Branded-Content Players Should Be Glad U-verse Is Expanding
NEW YORK -- AT&T's U-verse wants to offer brands everything they're looking for in multiplatform marketing solutions from a cable operator. Like Verizon Fios, U-verse is a fledgling IPTV (internet-phone-television) service where the cellphone plays a huge role as the fourth player, allowing consumers to connect with a brand during every touchpoint of their TV-viewing experience, including the ability to program their digital recording device directly from their phones.
Bringing scale to U-verse has been an issue, however. A year ago, AT&T CEO Randall Stephenson told investors of U-verse at the Goldman Sachs Communacopia conference that "it's doing everything we had hoped. I think we can scale that business very quickly."
Slowly adding households
But in the 15 months since that statement, U-verse faced unseen competition from other cable and satellite operators in breaking key markets, thus forcing AT&T to scale back its year-end projections for 2006 from 15 to 20 markets to just two. But U-verse regained enough footing this year to finish out 2007 in just less than 8 million units in 34 markets. With the service adding around 10,000 new installations per week, U-verse could easily add another 6 million to 10 million by the end of 2008.
"Adoption right now is huge for us," said Hestia Lei, executive director, U-verse member marketing and programmer management. "The brand is very important for us to get out there and make sure the customer is aware we are looking to be an entertainment company, more than just a communications company."
But already under way is a unique effort to build brand awareness through a wide range of branded properties, including VOD-like "barker channels" dedicated to AT&T content such as Front Row; U-guide, a monthly entertainment magazine for members; Yellowpages.com TV; and Swampstock, a three-screen content provider that launched an ad deal with JPMorgan Chase earlier this year.
Tim McGraw concert
In the case of Swampstock, Chase was able to sponsor a series of behind-the-scenes concert clips from Tim McGraw's summer concert tour, with cross-promotion across the AT&T Blue Room (the original source of AT&T's branded-entertainment efforts prior to U-verse) and Mr. McGraw's own website. Although a subscriber base of 126,000 in mostly smaller markets isn't exactly the mass reach national advertisers are looking for when they set out to do major integrated campaigns, Ms. Hei said the multiple touchpoints and the ability to localize certain elements of the campaign for each market helped make for a more attractive sell.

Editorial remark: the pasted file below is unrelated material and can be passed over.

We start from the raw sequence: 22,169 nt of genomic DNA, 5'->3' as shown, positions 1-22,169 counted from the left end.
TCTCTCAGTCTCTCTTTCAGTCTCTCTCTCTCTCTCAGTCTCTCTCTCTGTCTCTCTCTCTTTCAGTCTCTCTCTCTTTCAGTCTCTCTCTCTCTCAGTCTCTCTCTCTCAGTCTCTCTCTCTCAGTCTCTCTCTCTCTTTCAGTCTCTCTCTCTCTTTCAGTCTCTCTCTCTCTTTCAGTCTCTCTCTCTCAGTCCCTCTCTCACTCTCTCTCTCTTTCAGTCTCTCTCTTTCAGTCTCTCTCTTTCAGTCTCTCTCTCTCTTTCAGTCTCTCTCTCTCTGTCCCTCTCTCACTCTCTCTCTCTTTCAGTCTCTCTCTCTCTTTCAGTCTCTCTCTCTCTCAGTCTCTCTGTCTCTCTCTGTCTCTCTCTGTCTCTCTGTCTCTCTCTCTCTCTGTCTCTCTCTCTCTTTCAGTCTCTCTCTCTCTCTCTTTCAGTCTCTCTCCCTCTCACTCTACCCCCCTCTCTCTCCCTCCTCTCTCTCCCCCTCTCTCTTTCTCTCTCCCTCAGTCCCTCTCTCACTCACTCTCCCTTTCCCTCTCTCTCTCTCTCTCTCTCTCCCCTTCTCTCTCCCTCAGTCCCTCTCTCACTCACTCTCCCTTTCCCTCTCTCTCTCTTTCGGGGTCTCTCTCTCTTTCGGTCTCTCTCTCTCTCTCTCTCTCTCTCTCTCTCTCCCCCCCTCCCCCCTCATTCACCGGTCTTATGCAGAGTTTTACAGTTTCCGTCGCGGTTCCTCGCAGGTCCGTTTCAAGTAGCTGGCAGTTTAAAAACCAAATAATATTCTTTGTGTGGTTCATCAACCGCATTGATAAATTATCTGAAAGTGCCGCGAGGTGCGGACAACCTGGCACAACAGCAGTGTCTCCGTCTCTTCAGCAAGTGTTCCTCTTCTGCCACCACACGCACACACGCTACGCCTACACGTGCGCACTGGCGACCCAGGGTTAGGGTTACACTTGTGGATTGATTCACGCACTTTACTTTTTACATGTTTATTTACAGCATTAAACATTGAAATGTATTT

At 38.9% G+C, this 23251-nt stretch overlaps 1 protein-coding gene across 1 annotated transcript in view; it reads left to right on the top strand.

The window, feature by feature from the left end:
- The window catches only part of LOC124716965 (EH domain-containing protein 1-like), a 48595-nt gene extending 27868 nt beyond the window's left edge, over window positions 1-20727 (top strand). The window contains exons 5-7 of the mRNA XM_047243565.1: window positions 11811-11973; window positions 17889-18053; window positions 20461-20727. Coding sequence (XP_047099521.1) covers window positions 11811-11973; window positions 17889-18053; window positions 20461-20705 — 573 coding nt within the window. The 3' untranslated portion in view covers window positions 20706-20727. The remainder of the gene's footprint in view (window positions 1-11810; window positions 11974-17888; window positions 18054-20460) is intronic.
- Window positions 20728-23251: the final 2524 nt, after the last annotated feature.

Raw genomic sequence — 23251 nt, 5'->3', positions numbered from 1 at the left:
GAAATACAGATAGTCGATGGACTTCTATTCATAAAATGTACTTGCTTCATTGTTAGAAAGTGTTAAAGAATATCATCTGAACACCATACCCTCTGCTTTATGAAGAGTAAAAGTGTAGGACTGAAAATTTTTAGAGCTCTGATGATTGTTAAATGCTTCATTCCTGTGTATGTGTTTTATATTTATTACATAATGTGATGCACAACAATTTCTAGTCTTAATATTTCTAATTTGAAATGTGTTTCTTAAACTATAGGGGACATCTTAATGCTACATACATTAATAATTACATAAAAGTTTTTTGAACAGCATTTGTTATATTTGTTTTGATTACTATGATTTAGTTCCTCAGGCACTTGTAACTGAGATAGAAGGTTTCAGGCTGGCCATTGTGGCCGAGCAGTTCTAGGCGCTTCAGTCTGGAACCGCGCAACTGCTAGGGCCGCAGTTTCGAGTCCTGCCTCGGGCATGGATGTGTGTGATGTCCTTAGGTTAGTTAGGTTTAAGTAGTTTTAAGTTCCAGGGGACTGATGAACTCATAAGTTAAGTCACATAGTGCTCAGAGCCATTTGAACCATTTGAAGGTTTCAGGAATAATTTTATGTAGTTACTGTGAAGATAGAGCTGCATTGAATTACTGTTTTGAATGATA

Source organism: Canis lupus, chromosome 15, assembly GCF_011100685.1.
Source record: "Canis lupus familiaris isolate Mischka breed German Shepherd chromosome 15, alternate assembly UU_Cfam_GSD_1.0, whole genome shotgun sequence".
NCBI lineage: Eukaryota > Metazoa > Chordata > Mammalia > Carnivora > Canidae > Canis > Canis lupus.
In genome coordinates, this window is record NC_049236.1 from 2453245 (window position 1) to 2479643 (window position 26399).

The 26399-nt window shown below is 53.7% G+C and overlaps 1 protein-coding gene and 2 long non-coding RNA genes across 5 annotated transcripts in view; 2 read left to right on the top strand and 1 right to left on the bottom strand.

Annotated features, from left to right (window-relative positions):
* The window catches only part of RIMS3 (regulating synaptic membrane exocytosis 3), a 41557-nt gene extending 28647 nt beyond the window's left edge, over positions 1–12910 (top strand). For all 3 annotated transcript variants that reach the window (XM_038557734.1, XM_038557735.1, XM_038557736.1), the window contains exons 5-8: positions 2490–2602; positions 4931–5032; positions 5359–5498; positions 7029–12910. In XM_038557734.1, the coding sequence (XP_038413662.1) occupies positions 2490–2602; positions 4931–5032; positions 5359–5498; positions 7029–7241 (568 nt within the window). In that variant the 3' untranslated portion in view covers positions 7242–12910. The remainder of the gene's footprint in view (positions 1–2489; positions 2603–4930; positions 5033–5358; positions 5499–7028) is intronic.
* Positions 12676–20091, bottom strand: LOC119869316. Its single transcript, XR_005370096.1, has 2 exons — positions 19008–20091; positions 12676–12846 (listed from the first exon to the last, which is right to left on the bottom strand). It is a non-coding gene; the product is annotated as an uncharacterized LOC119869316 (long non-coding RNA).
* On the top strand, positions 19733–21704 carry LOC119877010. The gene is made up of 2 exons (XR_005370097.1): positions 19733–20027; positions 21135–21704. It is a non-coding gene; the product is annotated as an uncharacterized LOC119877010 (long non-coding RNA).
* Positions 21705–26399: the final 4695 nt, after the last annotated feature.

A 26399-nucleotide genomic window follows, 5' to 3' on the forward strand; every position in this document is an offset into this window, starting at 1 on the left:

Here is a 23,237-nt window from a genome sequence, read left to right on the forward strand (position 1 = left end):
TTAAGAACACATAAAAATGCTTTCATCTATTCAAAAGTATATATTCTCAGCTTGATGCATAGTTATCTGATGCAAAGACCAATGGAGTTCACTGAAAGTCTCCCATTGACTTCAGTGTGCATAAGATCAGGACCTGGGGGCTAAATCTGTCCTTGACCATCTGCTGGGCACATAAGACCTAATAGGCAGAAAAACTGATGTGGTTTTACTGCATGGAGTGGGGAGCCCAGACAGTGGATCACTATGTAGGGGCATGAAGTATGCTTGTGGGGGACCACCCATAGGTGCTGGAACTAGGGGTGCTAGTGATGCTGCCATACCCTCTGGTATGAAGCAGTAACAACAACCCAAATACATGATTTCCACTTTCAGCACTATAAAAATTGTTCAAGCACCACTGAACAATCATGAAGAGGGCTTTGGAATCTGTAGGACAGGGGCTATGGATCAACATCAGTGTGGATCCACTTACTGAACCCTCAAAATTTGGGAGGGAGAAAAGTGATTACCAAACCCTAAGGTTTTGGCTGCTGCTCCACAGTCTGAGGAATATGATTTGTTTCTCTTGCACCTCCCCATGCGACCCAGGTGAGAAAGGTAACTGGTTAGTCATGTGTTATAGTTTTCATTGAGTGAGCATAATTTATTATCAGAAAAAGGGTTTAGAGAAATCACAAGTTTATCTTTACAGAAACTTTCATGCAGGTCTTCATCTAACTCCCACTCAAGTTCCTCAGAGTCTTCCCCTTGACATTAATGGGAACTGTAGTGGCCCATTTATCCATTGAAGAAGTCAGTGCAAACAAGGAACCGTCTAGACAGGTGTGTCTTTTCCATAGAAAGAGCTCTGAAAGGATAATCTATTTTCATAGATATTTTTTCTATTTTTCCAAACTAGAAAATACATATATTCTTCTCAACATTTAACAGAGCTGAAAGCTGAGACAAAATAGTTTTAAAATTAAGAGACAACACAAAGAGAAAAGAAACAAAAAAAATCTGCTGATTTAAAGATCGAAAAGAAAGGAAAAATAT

"You want to have and create more legs for these campaigns, and not just in one specific area," she said. "The more you propagate through these different areas, the better chance you have for frequency."
Although a new set of success metrics is still being drummed up for the Chase deal, Ms. Lei sees future ad deals taking on similar models, with just as much focus being put on the cellphone and other non-TV properties as the network component itself. Cynthia Biamon, a producer for Digital Kitchen, U-verse's creative agency, argued that the current U-verse audience made it that much more ideal for marketers to experiment with campaigns. When it comes to new ideas, she said, "advertisers are too afraid when they're talking to 20, 30 million people. When you're talking to 1 million people, they say, 'Let's go ahead and try.'" She thinks 2009 will be the banner year when more full-scale branding opportunities will become a reality.
Getting closer to consumers
But since cable TV is just as much a local business as it is a national reach opportunity for marketers, the emphasis on many of U-verse's campaigns is to bring the marketers as close to the consumer as possible. Don McNeill, president of Digital Kitchen, said, "We can now provide the ability to sponsor an event like a Dave Matthews Band concert, then go on Blue Room, send people from the barkers to cover the concert, get exposure there, and then create opportunities for the barker that extend to your phone and retail. It's a lot less expensive and a lot more one-on-one."
The other main marketing hurdle on U-verse's immediate horizon? Figuring out a way to efficiently summarize its many features for consumers without overwhelming them.
"You want to talk so much about all the crazy things you can do, but consumers just want their lives simpler," Mr. McNeil said. "They just want to know their TV works, and their phone works. The look and feel of everything we do is to be as simple, clean, basic and colloquial, not talk down to everyone or be contrary. We know you're smart. It is about you and you can do all this array of stuff, but that's up to you."